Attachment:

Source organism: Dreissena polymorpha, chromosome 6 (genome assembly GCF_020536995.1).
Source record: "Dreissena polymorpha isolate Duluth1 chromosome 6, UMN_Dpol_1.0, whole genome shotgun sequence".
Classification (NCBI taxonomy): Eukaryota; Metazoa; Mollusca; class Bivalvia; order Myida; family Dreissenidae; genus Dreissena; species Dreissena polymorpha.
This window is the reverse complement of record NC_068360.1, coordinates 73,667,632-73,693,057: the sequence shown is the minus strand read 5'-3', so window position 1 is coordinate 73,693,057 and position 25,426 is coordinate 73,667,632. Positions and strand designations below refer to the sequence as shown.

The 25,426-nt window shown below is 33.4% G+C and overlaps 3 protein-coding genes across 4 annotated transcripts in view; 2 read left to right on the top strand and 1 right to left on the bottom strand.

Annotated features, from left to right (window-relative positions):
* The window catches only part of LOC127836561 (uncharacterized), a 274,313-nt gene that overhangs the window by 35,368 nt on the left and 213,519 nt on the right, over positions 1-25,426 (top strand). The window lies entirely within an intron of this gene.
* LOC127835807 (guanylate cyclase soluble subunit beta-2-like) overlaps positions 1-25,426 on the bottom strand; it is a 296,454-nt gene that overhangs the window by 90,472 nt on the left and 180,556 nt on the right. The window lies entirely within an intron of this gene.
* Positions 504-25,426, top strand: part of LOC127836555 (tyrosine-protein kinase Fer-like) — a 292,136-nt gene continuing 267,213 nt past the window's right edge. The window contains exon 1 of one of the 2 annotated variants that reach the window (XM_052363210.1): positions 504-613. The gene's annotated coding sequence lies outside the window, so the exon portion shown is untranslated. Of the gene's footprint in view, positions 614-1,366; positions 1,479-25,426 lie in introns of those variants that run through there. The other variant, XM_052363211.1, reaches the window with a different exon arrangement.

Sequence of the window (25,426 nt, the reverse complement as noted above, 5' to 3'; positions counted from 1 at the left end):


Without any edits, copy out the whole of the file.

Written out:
Source organism: Dreissena polymorpha, chromosome 6 (genome assembly GCF_020536995.1).
Source record: "Dreissena polymorpha isolate Duluth1 chromosome 6, UMN_Dpol_1.0, whole genome shotgun sequence".
Classification (NCBI taxonomy): Eukaryota; Metazoa; Mollusca; class Bivalvia; order Myida; family Dreissenidae; genus Dreissena; species Dreissena polymorpha.
This window is the reverse complement of record NC_068360.1, coordinates 73,667,632-73,693,057: the sequence shown is the minus strand read 5'-3', so window position 1 is coordinate 73,693,057 and position 25,426 is coordinate 73,667,632. Positions and strand designations below refer to the sequence as shown.

The 25,426-nt window shown below is 33.4% G+C and overlaps 3 protein-coding genes across 4 annotated transcripts in view; 2 read left to right on the top strand and 1 right to left on the bottom strand.

Annotated features, from left to right (window-relative positions):
* The window catches only part of LOC127836561 (uncharacterized), a 274,313-nt gene that overhangs the window by 35,368 nt on the left and 213,519 nt on the right, over positions 1-25,426 (top strand). The window lies entirely within an intron of this gene.
* LOC127835807 (guanylate cyclase soluble subunit beta-2-like) overlaps positions 1-25,426 on the bottom strand; it is a 296,454-nt gene that overhangs the window by 90,472 nt on the left and 180,556 nt on the right. The window lies entirely within an intron of this gene.
* Positions 504-25,426, top strand: part of LOC127836555 (tyrosine-protein kinase Fer-like) — a 292,136-nt gene continuing 267,213 nt past the window's right edge. The window contains exon 1 of one of the 2 annotated variants that reach the window (XM_052363210.1): positions 504-613. The gene's annotated coding sequence lies outside the window, so the exon portion shown is untranslated. Of the gene's footprint in view, positions 614-1,366; positions 1,479-25,426 lie in introns of those variants that run through there. The other variant, XM_052363211.1, reaches the window with a different exon arrangement.

Sequence of the window (25,426 nt, the reverse complement as noted above, 5' to 3'; positions counted from 1 at the left end):